Buck Institute researchers have discovered a novel biomarker, detectable in blood and urine, which could form the basis of a noninvasive test to measure and track the performance of senolytics, a class of drugs that selectively eliminate senescent cells. The oxylipin biomarker, 15-deoxy-delta-12, 14-prostaglandin J2 (dihomo-15d-PGJ2), is a signaling lipid metabolite oxylipin molecule that normally accumulates inside cells, but is released when senescent cells die, and can be detected in urine and blood. The results of the team’s newly reported studies in cultured cells and in mice could aid the development of senolytic drugs against a range of chronic age-related conditions, such as arthritis, lung disease, Alzheimer’s disease, and glaucoma. And with a growing list of such treatments in development, detecting the dihomo-15d-PGJ2 oxylipin via a companion diagnostic could verify the performance of senolytic candidates.
“The list of age-related diseases definitively linked to cellular senescence keeps growing, as does the number of biotech companies racing to develop drugs to eliminate senescent cells,” said Judith Campisi, PhD, professor at the Buck Institute and the study’s senior scientist. “While the field has never been more promising, the lack of a simple biomarker to measure and track efficacy of these treatments has been a hindrance to progress. We are excited to bring this new biomarker to the field and look forward to it being used in the clinic.”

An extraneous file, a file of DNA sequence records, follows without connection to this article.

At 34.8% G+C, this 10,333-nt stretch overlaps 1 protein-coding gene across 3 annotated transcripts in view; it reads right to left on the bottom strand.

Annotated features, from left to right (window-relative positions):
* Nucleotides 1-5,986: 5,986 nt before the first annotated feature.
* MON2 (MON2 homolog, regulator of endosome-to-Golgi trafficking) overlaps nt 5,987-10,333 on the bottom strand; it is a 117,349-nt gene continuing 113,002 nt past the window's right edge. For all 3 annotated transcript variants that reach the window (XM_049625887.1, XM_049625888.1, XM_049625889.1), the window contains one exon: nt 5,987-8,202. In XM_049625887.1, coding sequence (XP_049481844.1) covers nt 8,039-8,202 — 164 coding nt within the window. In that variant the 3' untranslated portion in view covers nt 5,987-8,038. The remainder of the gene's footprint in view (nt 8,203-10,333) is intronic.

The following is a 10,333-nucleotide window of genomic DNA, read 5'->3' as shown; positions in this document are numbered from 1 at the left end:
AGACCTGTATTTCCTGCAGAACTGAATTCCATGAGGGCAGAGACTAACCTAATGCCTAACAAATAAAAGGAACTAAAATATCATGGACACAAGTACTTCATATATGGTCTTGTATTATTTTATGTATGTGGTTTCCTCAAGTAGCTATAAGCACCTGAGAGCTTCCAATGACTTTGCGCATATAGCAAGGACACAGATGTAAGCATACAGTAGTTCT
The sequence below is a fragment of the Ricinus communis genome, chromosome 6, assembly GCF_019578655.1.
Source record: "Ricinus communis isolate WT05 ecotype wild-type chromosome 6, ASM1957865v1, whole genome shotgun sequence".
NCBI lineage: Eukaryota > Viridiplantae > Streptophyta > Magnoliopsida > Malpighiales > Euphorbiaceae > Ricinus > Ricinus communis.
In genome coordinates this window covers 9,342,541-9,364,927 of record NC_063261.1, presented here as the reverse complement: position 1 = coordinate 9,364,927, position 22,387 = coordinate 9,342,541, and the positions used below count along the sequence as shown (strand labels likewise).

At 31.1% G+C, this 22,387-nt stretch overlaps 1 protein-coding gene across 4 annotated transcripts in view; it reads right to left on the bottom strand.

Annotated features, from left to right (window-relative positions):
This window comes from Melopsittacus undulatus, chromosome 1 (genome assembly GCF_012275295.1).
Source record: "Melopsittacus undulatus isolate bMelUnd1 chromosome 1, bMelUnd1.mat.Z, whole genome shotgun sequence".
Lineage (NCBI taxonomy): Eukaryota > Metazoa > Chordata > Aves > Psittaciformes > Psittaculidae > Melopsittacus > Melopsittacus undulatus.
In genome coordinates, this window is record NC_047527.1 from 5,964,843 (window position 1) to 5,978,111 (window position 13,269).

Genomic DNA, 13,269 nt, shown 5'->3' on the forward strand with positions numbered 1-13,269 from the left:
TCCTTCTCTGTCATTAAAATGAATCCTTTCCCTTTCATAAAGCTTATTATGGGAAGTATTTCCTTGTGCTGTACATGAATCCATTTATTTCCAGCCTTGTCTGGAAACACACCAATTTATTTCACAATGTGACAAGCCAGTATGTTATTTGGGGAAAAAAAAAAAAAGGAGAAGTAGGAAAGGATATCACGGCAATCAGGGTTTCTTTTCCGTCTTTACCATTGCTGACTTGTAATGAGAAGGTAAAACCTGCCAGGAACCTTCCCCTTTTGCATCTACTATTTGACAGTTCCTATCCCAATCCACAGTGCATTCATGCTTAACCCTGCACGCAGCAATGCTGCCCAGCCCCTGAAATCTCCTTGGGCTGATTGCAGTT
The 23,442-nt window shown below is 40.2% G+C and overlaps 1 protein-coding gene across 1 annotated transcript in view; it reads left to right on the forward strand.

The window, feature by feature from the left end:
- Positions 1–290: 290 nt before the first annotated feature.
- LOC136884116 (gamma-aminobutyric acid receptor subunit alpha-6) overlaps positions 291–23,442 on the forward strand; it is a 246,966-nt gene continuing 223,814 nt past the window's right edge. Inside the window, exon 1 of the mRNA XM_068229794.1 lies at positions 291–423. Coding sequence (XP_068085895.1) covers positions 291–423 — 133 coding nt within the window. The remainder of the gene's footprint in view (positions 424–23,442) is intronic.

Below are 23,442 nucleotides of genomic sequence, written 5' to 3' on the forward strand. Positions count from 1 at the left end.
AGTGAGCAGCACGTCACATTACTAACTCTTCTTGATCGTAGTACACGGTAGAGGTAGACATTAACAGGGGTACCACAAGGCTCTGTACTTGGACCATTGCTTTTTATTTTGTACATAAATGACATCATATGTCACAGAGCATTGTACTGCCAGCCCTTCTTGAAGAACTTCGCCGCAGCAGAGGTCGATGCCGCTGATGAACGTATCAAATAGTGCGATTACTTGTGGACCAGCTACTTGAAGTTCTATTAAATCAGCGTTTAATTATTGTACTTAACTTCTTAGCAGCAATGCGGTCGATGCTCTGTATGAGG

Campisi and colleagues reported on their findings in Cell Metabolism, in a paper titled, “Oxylipin biosynthesis reinforces cellular senescence and allows detection of senolysis.”
During cellular senescence, stressed or damaged cells permanently stop dividing, a putative mechanism to safeguard against cancer. Senescent cells are not dead, however, and they release a stew of bioactive molecules that promote wound healing and chronic inflammation, the latter playing a major role in many age-related diseases as the cells accumulate over time. This bioactive stew is known as the senescence-associated secretory phenotype (SASP), and its protein composition, and deleterious effects have been well studied. “This senescence-associated secretory phenotype has been characterized largely for secreted proteins that participate in embryogenesis, wound healing, inflammation, and many age-related pathologies,” the authors wrote. In contrast, the lipid components of SASP have been less well studied.